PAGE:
The amount of sunlight that strikes the earth's surface in an hour and a half is enough to handle the entire world's energy consumption for a full year. Solar technologies convert sunlight into electrical energy either through photovoltaic (PV) panels or through mirrors that concentrate solar radiation. This energy can be used to generate electricity or be stored in batteries or thermal storage.
Below, you can find resources and information on the basics of solar radiation, photovoltaic and concentrating solar-thermal power technologies, electrical grid systems integration, and the non-hardware aspects (soft costs) of solar energy. You can also learn more about how to go solar and the solar energy industry. In addition, you can dive deeper into solar energy and learn about how the U.S. Department of Energy Solar Energy Technologies Office is driving innovative research and development in these areas.
Solar Energy 101
Solar radiation is light – also known as electromagnetic radiation – that is emitted by the sun. While every location on Earth receives some sunlight over a year, the amount of solar radiation that reaches any one spot on the Earth’s surface varies. Solar technologies capture this radiation and turn it into useful forms of energy.
There are two main types of solar energy technologies—photovoltaics (PV) and concentrating solar-thermal power (CSP).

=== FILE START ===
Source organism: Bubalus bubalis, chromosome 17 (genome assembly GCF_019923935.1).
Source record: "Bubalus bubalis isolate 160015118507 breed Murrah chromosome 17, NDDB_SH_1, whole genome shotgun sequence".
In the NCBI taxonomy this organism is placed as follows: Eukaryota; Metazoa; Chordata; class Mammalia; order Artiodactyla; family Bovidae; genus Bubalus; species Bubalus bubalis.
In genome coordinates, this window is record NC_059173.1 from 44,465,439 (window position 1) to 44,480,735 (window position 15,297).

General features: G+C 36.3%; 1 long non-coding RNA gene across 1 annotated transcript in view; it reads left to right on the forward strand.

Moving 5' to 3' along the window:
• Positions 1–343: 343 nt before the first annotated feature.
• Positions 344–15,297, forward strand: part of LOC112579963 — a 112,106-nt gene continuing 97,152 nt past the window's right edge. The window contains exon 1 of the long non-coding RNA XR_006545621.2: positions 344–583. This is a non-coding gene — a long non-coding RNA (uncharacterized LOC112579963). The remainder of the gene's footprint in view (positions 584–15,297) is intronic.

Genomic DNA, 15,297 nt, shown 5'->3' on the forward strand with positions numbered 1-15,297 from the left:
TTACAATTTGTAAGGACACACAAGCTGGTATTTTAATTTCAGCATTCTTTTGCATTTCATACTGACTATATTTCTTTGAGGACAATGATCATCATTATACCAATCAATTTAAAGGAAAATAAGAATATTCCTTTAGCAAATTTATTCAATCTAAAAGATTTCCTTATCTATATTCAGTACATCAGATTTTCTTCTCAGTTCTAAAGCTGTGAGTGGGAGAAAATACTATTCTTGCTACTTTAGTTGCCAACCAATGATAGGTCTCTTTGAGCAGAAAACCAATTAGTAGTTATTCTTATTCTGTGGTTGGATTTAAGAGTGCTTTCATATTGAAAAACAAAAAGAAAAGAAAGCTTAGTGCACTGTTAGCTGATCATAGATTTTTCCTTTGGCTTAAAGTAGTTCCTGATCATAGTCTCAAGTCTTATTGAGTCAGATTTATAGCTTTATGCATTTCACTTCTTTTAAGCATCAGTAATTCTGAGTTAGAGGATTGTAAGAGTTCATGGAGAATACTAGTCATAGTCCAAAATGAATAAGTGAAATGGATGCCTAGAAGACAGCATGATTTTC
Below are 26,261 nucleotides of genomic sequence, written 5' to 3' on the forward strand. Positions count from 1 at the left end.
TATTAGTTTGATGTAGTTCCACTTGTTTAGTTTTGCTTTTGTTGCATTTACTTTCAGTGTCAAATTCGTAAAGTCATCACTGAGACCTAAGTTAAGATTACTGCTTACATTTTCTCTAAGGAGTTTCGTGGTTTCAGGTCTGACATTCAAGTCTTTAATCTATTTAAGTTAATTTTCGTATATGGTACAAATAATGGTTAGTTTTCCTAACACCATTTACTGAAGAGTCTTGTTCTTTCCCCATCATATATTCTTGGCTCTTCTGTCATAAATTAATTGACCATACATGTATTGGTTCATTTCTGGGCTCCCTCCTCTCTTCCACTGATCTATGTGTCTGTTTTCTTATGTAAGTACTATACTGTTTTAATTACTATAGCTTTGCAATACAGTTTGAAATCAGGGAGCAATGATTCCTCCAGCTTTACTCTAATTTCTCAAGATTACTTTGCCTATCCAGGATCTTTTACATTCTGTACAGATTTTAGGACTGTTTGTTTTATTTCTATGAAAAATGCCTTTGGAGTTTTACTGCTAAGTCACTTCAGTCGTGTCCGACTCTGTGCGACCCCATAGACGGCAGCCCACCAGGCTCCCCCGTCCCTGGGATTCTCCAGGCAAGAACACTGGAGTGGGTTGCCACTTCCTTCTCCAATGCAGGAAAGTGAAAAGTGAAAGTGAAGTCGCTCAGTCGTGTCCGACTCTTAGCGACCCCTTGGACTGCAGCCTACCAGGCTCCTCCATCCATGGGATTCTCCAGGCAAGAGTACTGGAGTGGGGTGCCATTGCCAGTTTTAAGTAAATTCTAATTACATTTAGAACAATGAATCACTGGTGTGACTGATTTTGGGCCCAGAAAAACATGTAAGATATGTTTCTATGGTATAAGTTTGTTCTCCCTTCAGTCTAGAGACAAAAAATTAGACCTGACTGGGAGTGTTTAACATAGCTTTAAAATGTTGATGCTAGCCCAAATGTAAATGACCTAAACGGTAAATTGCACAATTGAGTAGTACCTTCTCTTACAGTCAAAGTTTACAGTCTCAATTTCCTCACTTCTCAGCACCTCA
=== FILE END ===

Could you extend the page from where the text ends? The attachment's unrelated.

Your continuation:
You're likely most familiar with PV, which is utilized in solar panels. When the sun shines onto a solar panel, energy from the sunlight is absorbed by the cells in the panel, which creates an electric field across the layers and causes electricity to flow.
Concentrating Solar-Thermal Power Basics
Concentrating solar-thermal power (CSP) systems use mirrors to reflect and concentrate sunlight onto receivers that collect solar energy and convert it to heat, which can then be used to produce electricity or stored for later use. It is used primarily in very large power plants.
Systems Integration Basics
Solar energy technology doesn’t end with electricity generation by PV or CSP systems. These solar energy systems must be integrated into homes, businesses, and existing electrical grids with varying mixtures of traditional and other renewable energy sources.
Soft Costs Basics
A number of non-hardware costs, known as soft costs, also impact the cost of solar energy. These costs include permitting, financing, and installing solar, as well as the expenses solar companies incur to acquire new customers, pay suppliers, and cover their bottom line. For rooftop solar energy systems, soft costs represent the largest share of total costs.
Going Solar Basics
Solar Industry Basics
Solar energy systems come in all shapes and sizes. Residential systems are found on rooftops across the United States, and businesses are also opting to install solar panels. Utilities, too, are building large solar power plants to provide energy to all customers connected to the grid.
Learn more about the innovative research the Solar Energy Technologies Office is doing in these areas.